korean traditions

Buddha’s Birthday at 반야사

 

The nearest Buddhist temple to our place is just across the road. In fact I pass it every time I go to work. It’s small and hidden up a small hill behind ample tree cover. In fact you’d miss it completely if it were for the multicoloured lanterns which line the street from early April, lanterns which are of course in anticipation of today, Buddha’s Birthday.


Spin Kicks, Spirituality, and a Sunrise: Templestay at Golgusa Temple



It's never a bad idea to start out a new year with a few extra good karma points... you never know when you'll need them.  So, instead of spending New Year's Eve drinking too much in a crowded, overpriced bar in Seoul, I decided to ring it in at Golgulsa, a Buddhist temple located just outside Gyeongju, South Korea.
Templestays have been gaining popularity amongst tourists and usually involve a short-term stay in one of the 900 traditional Buddhist temples in Korea.  Participants follow a rather strict schedule to experience a day (or two or three) in the life of the monks that reside there.  A templestay was something that had been on my bucket list for a while, so when I found a special New Year's program on the official Templestay website, I knew I had to sign up.
It was about a five hour trek from Seoul to Golgulsa Temple that required two bus trips, a bit of waiting around, and a short walk to the temple grounds from the final bus stop.  Once I had arrived, I was given a brief introduction to the program, a map of the complex, and special clothes that I was to wear during my stay.  I was then directed to my room where I would be spending the night with about fifteen other women.  The room was a rather large common area with pillows and blankets spread out on the floor for sleeping.  There was a bathroom with a toilet, a few open showers, and sinks that were to be shared.  I've become use to this arrangement after living in Korea for a few years but wondered how other Westerners not used to copious amounts of nakedness would handle the situation.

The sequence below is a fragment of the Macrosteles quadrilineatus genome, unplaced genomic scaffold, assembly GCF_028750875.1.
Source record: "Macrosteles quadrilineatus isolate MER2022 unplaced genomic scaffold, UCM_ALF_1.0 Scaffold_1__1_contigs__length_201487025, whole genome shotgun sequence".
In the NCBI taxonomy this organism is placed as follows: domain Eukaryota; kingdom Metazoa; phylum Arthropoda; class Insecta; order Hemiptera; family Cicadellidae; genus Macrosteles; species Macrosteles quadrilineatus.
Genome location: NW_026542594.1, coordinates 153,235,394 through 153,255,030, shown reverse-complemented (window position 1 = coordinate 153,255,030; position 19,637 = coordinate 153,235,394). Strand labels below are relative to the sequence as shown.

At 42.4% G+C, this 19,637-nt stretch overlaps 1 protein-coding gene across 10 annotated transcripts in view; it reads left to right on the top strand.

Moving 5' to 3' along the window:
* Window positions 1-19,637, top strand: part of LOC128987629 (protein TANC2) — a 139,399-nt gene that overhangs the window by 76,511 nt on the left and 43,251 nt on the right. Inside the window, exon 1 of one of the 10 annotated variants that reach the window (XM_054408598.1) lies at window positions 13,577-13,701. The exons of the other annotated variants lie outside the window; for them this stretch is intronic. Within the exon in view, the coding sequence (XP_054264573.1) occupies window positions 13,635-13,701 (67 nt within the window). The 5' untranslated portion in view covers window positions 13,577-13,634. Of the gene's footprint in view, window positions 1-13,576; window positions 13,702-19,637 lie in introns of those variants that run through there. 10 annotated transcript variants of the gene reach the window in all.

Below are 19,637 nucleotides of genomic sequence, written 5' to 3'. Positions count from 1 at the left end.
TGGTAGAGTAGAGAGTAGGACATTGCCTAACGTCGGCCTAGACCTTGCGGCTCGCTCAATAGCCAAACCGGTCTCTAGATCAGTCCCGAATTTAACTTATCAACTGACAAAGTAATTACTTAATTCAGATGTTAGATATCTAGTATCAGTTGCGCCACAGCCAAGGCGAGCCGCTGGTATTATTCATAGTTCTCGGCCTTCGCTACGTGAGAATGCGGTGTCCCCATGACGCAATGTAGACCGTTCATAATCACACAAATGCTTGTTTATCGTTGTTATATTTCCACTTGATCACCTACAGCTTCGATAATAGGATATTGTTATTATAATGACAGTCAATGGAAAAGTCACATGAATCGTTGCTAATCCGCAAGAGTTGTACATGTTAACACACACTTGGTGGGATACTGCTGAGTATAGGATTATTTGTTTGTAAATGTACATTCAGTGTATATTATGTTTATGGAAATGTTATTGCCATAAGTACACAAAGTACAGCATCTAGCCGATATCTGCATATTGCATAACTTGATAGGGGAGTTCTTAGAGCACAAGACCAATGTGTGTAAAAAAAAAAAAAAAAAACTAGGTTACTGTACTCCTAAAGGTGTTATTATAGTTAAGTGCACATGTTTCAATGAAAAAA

Chuseok Traditions, Hagwon Style

Recently, I wrote a post about all of the wonderful reasons to love autumn in Korea.  Not listed in the post but very much included in my reasons for loving the season is that of ChuseokChuseok is a Korean holiday that celebrates the autumn harvest and is held around the autumn equinox based on the lunar calendar.  It is usually three days long and is one of the few times of the year that Koreans take time off of work and visit their hometowns to share an autumn feast with their families in celebration of the harvest.  Chuseok is also a time to remember ancestors through various ceremonies. 

Wrapping Up Ancestor Worship

Wrapping Up Ancestor Worship

A son sends his deceased father a message through the medium of fire at the conclusion of a sumptuous ancestor ceremony called Jaesa (제사). Just a few minutes later we devoured every last scrap of food on the table, and then some.

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